Changing the conversation around women in tech

Check your privilege, boys.

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Sarah McLeod (L) and Jill Shea talk business at Volta Labs. - LENNY MULLINS
  • Lenny Mullins
  • Sarah McLeod (L) and Jill Shea talk business at Volta Labs.

While Nova Scotia seeks to expand its startup ecosystem with other like-minded folks aiming for achievement, there is a barrier that can keep some from joining in the fun.

“We’ve struggled being women in this industry,” says Sarah McLeod, of Vendeve. “This world is men investing in other men, and we’re trying to change that.”

A culture formed on the foundations of technology shouldn’t be dominated by an alpha-male presence that makes other folks who don’t fit this mould feel unwelcome, she adds.

Founder and CEO Katelyn Bourgoin, who is now at The Mill accelerator in Las Vegas, says raising funds for a female-focused product like Vendeve in a world where 96 percent of the venture capitalists are men has been challenging. “It took time to learn how to tell a story that would resonate with the broader investor community,” she says. “But there’s also an upside for us too because we know who our ideal investors are, and who they’re not.”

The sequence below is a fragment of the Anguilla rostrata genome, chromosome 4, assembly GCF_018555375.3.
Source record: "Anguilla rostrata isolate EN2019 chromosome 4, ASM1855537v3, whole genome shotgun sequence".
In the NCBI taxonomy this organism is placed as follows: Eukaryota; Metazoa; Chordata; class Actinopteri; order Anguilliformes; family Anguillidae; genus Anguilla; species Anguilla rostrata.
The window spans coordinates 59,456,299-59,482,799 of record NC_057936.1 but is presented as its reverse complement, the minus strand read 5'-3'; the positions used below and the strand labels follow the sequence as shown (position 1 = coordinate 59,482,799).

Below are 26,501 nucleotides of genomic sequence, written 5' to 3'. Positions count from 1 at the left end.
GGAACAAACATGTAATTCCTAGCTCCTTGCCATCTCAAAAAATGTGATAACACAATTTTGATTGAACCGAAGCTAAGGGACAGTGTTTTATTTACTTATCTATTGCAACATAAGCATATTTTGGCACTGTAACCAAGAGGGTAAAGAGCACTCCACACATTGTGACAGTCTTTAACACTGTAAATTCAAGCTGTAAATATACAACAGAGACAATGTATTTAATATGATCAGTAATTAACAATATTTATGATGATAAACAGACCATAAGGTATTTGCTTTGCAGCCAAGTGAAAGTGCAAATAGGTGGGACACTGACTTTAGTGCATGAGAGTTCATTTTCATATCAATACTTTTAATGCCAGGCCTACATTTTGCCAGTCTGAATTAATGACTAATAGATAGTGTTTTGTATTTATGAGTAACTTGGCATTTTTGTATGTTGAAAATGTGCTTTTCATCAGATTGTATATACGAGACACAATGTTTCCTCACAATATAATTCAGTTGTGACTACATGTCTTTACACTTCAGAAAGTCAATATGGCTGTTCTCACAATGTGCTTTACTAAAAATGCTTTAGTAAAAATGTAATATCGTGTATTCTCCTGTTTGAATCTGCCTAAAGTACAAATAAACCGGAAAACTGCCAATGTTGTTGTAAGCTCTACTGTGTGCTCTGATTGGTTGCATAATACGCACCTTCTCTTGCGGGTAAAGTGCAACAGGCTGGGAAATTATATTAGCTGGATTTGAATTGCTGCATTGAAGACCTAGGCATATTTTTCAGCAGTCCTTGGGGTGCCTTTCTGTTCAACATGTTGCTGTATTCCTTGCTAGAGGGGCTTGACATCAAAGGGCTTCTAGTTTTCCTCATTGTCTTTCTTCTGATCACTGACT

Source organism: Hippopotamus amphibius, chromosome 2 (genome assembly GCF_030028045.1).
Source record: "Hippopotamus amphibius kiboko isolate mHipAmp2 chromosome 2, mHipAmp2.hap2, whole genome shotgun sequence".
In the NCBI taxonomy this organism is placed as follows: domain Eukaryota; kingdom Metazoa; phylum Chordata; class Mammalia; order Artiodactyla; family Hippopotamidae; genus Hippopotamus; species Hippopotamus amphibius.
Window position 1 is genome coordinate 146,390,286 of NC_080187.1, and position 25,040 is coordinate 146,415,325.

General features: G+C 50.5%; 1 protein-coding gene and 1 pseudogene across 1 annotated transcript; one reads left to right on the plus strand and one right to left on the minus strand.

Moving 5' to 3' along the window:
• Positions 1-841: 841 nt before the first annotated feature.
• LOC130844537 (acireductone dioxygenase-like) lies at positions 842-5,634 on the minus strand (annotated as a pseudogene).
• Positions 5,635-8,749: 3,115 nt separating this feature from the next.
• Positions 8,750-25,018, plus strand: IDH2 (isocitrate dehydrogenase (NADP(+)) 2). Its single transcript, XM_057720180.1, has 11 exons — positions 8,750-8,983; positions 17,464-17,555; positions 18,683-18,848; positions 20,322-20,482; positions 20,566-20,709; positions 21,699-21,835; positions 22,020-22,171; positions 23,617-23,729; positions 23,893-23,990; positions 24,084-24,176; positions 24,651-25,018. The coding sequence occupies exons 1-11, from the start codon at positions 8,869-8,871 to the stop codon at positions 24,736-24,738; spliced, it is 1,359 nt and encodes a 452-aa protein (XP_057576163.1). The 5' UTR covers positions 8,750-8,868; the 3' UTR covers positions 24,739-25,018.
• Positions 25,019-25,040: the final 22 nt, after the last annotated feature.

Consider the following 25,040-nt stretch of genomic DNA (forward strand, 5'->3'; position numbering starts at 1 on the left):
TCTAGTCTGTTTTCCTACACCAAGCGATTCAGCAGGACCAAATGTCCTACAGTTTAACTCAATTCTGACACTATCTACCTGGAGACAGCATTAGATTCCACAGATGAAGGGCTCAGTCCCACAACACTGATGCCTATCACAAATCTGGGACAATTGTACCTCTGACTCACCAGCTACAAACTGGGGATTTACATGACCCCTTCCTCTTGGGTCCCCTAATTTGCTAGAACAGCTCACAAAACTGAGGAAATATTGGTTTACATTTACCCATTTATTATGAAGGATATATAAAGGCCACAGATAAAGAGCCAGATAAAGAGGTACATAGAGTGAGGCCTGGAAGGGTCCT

Dash Hudson’s Thomas Rankin says Halifax is playing a big role in changing the conversation from startup culture as a man’s world to a place better versed in diversity.

“What we’re seeing in Halifax is a lot of great companies founded by women,” Rankin says. “It’s definitely more of a struggle for women, but I think that something is starting to change. I hope what it means is that women and more under-represented people are coming to the table in the startup community.”

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